Attorney David I. Fuchs
Oct. 10, 2014
Car Accident Law
A recent ruling from the South Carolina Supreme Court may be changing the way that insurance limits are provided and determined in the case of auto accidents, Florida car accident attorneys report. The ruling, which has determined that the “step-down” provision included in some auto insurance policies does not provide insured and injured parties with fair benefits and compensation in the event of an accident, could have a far-reaching impact on other states, including Florida, that currently allow this provision in their laws.
In Williams v. GEICO, a married couple was killed in an accident involving their car and a train, and the survivors of the estate sought to recover the full amount of insurance coverage as listed on the couple’s joint policy. Originally, the insurance company argued against this, and refused to provide the full amount for one spouse, because of the driver’s negligence, which contributed to the accident, and caused the death of the other. Citing the family step-down provision currently allowed in South Carolina, the insurance provider offered recovery of the state minimum liability at the time of the case.
However, the South Carolina Supreme Court ruled that the couple’s surviving relatives were entitled to the full amount of the policy provisions, because the language of the policy made the insured parties’ intentions clear. To use the step-down provision would cheat the insured party of his coverage, because of his relationship to the negligent person who had caused the accident. The court ruled that this decision would mean a seriously injured spouse, child, sibling, or relation who was included on an insurance policy would be denied full recovery amounts, if they were related to or covered by the driver at fault.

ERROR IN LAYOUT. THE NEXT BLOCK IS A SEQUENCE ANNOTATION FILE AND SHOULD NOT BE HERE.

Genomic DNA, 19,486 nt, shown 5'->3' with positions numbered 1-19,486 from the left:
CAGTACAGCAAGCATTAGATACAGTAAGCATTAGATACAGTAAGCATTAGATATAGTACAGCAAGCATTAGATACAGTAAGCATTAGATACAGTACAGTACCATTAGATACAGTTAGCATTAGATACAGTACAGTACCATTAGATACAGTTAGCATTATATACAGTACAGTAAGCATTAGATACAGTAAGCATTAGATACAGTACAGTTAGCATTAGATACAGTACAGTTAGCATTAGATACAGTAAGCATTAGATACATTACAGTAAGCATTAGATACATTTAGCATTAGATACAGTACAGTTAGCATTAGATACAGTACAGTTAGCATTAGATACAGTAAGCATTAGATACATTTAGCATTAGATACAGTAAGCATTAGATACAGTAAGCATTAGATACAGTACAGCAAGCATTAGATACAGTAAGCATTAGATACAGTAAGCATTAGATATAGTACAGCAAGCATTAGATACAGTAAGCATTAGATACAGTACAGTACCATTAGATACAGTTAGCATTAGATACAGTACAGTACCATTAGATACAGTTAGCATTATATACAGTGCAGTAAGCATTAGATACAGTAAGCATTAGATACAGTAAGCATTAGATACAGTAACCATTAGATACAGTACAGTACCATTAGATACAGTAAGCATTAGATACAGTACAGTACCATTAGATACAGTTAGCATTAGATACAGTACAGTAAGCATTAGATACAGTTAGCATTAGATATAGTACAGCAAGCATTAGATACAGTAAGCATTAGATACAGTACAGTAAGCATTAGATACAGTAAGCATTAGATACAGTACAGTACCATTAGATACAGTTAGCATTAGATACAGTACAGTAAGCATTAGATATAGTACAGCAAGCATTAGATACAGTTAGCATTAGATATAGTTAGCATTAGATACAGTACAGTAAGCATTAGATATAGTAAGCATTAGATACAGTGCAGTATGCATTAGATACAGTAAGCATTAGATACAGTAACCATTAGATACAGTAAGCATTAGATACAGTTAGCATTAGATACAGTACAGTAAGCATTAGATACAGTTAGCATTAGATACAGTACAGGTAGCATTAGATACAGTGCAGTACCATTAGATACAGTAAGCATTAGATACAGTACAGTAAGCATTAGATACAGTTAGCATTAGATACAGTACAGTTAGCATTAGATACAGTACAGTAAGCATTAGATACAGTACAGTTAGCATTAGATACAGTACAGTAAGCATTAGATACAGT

Florida and South Carolina are two of a handful of states with a “step-down” insurance provision in their auto policy laws. With step-down insurance, a policyholder is granted a clause in his or her policy that lowers the insurance limits to state minimums for permitted drivers. In these cases, the permissive users listed on the policy are only allowed the state’s minimum coverage instead of the full policy limits to which an insured driver is entitled. This “step-down” provision allows a policyholder to list other drivers such as relatives, tenants in their home, etc., as insured, without forcing the insurance company to be fully financially responsible for that person.
Several states have banned insurance companies from offering the step-down provision, based on the assertion that it is unfair to give a person less compensation solely based on his or her relationship to the party at fault. South Carolina’s Supreme Court ruling has instituted a similar ban in their state, and policyholders with step-down insurance will be forced to change their coverages.
Florida has yet to ban step-down provisions within their insurance policies, but this ruling may raise the issue in the state courts again. Although South Carolina’s ban does not have an immediate impact on Florida’s laws, car accident attorneys in Florida say that the ruling could be used to raise the topic, and influence cases in the state that argue against the step-down provision’s constitutionality.
At David I. Fuchs, Injury & Accident Lawyer, P.A., our Florida car accident attorneys are up-to-date on changes to state and federal laws regarding car accidents and insurance coverage and liability. If you have questions regarding your case, contact David Fuchs today.